The patient-consumer spectrum is a growing concept in which healthcare is rapidly transitioning from a periodic activity in fixed, traditional health care settings to an around-the-clock activity that involves the generation, use, and integration of data reflecting many aspects of individuals’ lives and behaviors. Accompanying this spectrum are blurred distinctions between traditional versus consumer-generated health information and differences in expectations of how health information across this spectrum should be protected or treated.
On July 27, 2020, during the RightsCon 2020 virtual conference, the Future of Privacy Forum’s (FPF’s) Health Policy Counsel and Lead, Dr. Rachele Hendricks-Sturrup sat down with three health data governance and policy expert panelists to explore the privacy and policy implications across the broadening patient-consumer spectrum:
- Carolina Rossini, Co-Founder and CEO, Portulans Institute
- Megan Doerr, Principal Scientist – Governance, Sage Bionetworks
- Teresa Patraquim da Conceição, Head Privacy Team – International, Novartis
An audience poll was taken to garner the panel audience’s perspectives regarding the privacy of consumer-generated versus traditional health care data. Just over half (52%) of the audience members who participated in the poll felt that the privacy of consumer-generated health data should be treated the same as traditional health care data:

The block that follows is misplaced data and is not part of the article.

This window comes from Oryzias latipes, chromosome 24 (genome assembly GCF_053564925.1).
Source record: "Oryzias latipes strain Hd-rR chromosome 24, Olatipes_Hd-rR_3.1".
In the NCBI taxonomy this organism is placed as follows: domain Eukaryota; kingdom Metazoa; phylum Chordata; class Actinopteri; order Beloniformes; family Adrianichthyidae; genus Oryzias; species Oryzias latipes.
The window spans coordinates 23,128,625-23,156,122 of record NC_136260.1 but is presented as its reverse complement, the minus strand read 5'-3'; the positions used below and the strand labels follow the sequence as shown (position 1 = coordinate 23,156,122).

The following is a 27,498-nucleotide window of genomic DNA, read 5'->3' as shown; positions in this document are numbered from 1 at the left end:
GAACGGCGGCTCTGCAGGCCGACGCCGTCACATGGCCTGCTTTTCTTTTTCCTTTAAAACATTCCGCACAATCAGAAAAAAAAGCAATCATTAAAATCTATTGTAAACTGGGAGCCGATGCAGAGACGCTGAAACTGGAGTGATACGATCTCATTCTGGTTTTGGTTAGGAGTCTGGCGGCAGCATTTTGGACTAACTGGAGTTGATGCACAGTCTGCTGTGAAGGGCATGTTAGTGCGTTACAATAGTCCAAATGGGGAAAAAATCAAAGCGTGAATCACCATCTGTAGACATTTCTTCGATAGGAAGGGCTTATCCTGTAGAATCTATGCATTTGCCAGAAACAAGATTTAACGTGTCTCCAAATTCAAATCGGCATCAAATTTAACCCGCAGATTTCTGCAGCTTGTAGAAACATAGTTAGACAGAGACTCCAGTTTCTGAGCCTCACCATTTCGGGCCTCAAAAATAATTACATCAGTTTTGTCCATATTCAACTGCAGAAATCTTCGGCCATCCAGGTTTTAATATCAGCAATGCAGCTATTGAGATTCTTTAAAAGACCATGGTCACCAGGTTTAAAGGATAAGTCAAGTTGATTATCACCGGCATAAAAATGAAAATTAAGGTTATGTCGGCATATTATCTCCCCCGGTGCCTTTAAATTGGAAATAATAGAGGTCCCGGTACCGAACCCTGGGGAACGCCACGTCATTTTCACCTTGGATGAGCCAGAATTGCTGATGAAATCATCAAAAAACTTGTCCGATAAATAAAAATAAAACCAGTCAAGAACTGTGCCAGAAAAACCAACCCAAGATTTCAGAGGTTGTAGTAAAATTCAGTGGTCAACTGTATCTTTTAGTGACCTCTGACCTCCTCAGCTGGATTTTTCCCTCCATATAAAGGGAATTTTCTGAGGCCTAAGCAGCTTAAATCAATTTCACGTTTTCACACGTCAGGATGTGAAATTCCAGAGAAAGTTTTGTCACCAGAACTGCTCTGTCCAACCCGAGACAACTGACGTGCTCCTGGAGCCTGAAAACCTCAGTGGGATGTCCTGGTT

These split results highlight the need to discuss data privacy and rights across the growing patient-consumer spectrum. The panelists took on this challenge and offered the following key takeaways:
- Data availability engenders discovery and collaboration… at a price
- Context is critical
- Smart regulation is key to protection
- Informed consent remains important
- Trust in data use requires transparency and governance
- Data subject representation, rights, and respect are paramount
- Data justice means addressing the digital divide
Dr. Hendricks-Sturrup and the panelists concluded that, in order to successfully navigate blurred expectations of privacy across this spectrum and make progress toward establishing meaningful legal and policy frameworks and best practices, diverse stakeholders from industry, academia, and civil society must be engaged and barriers to their collaboration must be addressed.
Read the post-panel white paper here.
To learn more about the FPF Health Initiative, contact Dr. Rachele Hendricks-Sturrup at [email protected].